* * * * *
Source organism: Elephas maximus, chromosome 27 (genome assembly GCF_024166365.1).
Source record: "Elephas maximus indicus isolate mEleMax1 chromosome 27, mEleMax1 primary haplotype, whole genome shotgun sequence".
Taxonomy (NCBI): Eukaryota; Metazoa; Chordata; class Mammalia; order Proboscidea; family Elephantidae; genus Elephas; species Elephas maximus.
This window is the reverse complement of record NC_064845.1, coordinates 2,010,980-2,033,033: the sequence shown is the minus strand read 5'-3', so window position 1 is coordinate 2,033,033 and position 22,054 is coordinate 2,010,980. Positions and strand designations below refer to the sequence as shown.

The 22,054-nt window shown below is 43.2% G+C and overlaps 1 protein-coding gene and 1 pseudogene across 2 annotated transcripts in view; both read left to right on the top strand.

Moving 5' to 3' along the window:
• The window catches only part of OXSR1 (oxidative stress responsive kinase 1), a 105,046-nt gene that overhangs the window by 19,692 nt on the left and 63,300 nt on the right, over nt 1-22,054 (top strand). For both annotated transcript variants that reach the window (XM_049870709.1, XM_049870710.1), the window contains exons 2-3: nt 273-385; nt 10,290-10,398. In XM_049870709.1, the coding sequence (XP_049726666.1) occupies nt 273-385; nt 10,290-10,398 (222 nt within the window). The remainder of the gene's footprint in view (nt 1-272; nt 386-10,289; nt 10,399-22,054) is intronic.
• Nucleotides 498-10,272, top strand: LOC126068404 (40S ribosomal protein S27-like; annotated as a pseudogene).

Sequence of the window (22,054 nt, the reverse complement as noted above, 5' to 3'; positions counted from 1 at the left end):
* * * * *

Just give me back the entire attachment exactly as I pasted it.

Source organism: Elephas maximus, chromosome 27 (genome assembly GCF_024166365.1).
Source record: "Elephas maximus indicus isolate mEleMax1 chromosome 27, mEleMax1 primary haplotype, whole genome shotgun sequence".
Taxonomy (NCBI): Eukaryota; Metazoa; Chordata; class Mammalia; order Proboscidea; family Elephantidae; genus Elephas; species Elephas maximus.
This window is the reverse complement of record NC_064845.1, coordinates 2,010,980-2,033,033: the sequence shown is the minus strand read 5'-3', so window position 1 is coordinate 2,033,033 and position 22,054 is coordinate 2,010,980. Positions and strand designations below refer to the sequence as shown.

The 22,054-nt window shown below is 43.2% G+C and overlaps 1 protein-coding gene and 1 pseudogene across 2 annotated transcripts in view; both read left to right on the top strand.

Moving 5' to 3' along the window:
• The window catches only part of OXSR1 (oxidative stress responsive kinase 1), a 105,046-nt gene that overhangs the window by 19,692 nt on the left and 63,300 nt on the right, over nt 1-22,054 (top strand). For both annotated transcript variants that reach the window (XM_049870709.1, XM_049870710.1), the window contains exons 2-3: nt 273-385; nt 10,290-10,398. In XM_049870709.1, the coding sequence (XP_049726666.1) occupies nt 273-385; nt 10,290-10,398 (222 nt within the window). The remainder of the gene's footprint in view (nt 1-272; nt 386-10,289; nt 10,399-22,054) is intronic.
• Nucleotides 498-10,272, top strand: LOC126068404 (40S ribosomal protein S27-like; annotated as a pseudogene).

Sequence of the window (22,054 nt, the reverse complement as noted above, 5' to 3'; positions counted from 1 at the left end):